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Camillo Announces Public/Private Partnership to Address Food Insecurity

From left to right: Commissioner of Greenwich’s Department of Human Services, Dr. Alan Barry; Joe Kaliko; Executive Director of Neighbor to Neighbor, Margaret Tjimos Goldberg; First Selectman, Fred Camillo; NTN Operations Manager, Duncan Lawson. (John Ferris Robben photo)

By Richard Kaufman
Sentinel Reporter

Seven years ago, then State Rep. Fred Camillo, and Greenwich resident, Joe Kaliko, started Needs Clearing House, a 501(c)(3) organization which helped charities help the needy around the state of Connecticut.

Now, two years after NCH closed, First Selectman Camillo and Kaliko are reuniting for a public/private partnership to address food insecurity in Greenwich.

On Wednesday afternoon inside Camillo’s office at Town Hall, Camillo, Kaliko, Commissioner of Greenwich’s Department of Human Services, Dr. Alan Barry, along with Neighbor to Neighbor (NTN) Executive Director, Margaret Tjimos Goldberg, and NTN Operations Manager, Duncan Lawson, met to announce the Greenwich SNAPback Public/Private Partnership.

With potential federal level cutbacks for the Supplemental Nutrition Assistance Program (SNAP) on the horizon, the partnership aims to help qualifying schoolchildren and their families with gaining access to food.

“Whether the SNAP cutbacks happen or not, we all know there are people here who go hungry. We’re a town of 63,000 people, we’re very diverse, but there are people who struggle,” Camillo said. 

The partnership is a natural fit. Barry said the town had been looking for ways to better approach the issue of food insecurity, and one idea was to tackle the problem in area schools. 

At the beginning of 2019, Neighbor to Neighbor, a nonprofit organization in Greenwich which creates access to food, clothing and basic living essentials to those in need, piloted a program where they distributed food for six months to qualified families at New Lebanon School.

“It definitely worked. But what we really need is we need the social workers at the ground level to identify families for us so we can help them,” Lawson added.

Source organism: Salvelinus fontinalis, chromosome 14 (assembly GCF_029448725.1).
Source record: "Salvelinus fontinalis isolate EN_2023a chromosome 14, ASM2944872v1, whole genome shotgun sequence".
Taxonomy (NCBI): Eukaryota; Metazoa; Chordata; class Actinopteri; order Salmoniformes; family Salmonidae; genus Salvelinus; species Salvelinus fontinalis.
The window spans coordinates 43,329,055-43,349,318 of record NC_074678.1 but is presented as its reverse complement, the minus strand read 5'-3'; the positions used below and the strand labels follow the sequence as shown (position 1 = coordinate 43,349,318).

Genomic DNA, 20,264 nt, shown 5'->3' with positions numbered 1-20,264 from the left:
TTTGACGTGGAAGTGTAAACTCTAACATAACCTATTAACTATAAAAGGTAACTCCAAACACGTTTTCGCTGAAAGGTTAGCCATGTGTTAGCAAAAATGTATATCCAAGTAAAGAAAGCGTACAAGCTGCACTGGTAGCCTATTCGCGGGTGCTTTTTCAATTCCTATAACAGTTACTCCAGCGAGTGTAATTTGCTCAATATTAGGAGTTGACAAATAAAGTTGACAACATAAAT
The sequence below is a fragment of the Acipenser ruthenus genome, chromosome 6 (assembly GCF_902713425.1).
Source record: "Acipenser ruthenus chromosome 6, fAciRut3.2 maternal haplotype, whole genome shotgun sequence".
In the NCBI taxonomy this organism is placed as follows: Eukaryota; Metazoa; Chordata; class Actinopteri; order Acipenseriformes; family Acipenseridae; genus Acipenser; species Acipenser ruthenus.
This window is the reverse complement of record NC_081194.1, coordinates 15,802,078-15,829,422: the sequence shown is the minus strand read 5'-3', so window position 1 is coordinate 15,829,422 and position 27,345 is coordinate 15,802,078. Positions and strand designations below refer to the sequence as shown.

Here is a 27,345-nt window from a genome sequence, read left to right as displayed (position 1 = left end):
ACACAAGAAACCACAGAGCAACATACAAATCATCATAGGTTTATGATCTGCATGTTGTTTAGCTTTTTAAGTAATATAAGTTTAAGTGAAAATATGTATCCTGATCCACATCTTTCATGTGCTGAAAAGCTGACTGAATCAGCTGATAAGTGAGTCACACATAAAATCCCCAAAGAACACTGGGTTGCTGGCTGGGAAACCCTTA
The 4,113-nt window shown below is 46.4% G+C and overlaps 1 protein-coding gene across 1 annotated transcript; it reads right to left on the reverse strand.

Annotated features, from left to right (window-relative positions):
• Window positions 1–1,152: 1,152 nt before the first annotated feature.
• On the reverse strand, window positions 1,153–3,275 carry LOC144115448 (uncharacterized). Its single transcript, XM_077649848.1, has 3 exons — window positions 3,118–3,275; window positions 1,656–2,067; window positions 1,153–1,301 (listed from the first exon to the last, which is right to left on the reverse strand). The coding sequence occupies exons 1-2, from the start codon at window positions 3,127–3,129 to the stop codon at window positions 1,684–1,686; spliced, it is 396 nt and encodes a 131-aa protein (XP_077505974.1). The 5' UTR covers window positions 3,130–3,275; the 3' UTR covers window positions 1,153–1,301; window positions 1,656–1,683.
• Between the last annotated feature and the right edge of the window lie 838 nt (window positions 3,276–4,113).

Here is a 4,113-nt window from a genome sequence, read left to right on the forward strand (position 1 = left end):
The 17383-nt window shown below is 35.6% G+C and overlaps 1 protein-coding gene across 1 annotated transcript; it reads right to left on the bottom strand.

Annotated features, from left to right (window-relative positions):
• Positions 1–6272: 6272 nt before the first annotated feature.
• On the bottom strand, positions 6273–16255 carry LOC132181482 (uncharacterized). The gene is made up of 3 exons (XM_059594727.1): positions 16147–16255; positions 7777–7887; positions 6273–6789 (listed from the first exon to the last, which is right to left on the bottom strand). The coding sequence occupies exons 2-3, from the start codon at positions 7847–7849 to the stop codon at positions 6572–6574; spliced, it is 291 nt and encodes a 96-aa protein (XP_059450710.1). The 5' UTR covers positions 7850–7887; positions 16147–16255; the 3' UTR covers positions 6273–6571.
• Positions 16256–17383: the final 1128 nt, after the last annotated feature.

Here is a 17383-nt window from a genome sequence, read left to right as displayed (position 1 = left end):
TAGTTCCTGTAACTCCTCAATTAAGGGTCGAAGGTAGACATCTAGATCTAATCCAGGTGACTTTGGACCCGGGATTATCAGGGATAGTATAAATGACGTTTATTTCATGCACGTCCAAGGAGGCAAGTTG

Kaliko, who helps to address food insecurity around the state with the help of private donations, turned to NTN and Camillo. They all met to find out what kind of help Greenwich needed.

“Dr. Barry and Margaret, they had an idea to possibly go into the school system here, where the principals and some of the elementary schools have knowledge of families that are food challenged, and that maybe we could develop a program to target them,” Kaliko said.

Kaliko offered NTN a $5,000 check over a five month period from February through June, which they matched. 

The plan is to rollout a program beginning with four schools — New Lebanon School, Hamilton Ave. School, Western Middle School, and Julian Curtiss School — in mid-February that will distribute fresh produce, eggs and other sourced food items to qualified families.

The hope is that eventually the partnership can grow and help more schools, and more residents who need food.

Camillo said he will soon reach out to principals at the schools to discuss the initiative.

“This is a perfect example of how we can all sit at the table, and each one of us has that touch and treasure to say, ‘Gee, I can reach out to that contact for you, I can open up that communication.’ This is how things get done,” said Goldberg. “Everyone is involved in this. Whatever side of the equation you’re on, we’re all a part of this endeavor. It sort of qualifies a sense of community identity across the spectrum.”

Over the course of his campaign, Camillo stressed the importance of Public/Private Partnerships, or P3. This is one of the first his administration is introducing.

“I have to give First Selectman Camillo the credit for these kinds of partnerships. I think there’s a tremendous amount of opportunity and advantage that we have in developing these kinds of arrangements,” Barry said. “It seemed to be a natural partnership.”

Camillo added that even through Greenwich has a reputation for being a thriving town, it still has its issues. He hopes this latest partnership can address an issue that some people might be embarrassed to talk about.

“We tell people all of the time that Greenwich is very diverse, and it’s great because of its diversity. But not everybody is doing well, like in every town. But what makes Greenwich special is we rise to the occasion to make sure we help each other, and Joe is a perfect example of that, and so is the work that Dr. Barry does, the work that NTN does,” Camillo remarked. “Anything that the Office of the First Selectman can do to help you all, just know you have a friend and partner here. No one should ever go without food, and no one should be embarrassed.”

For more information on how to donate, or how to be a beneficiary, go to ntngreenwich.org, or call Neighbor to Neighbor at 203-622-9208

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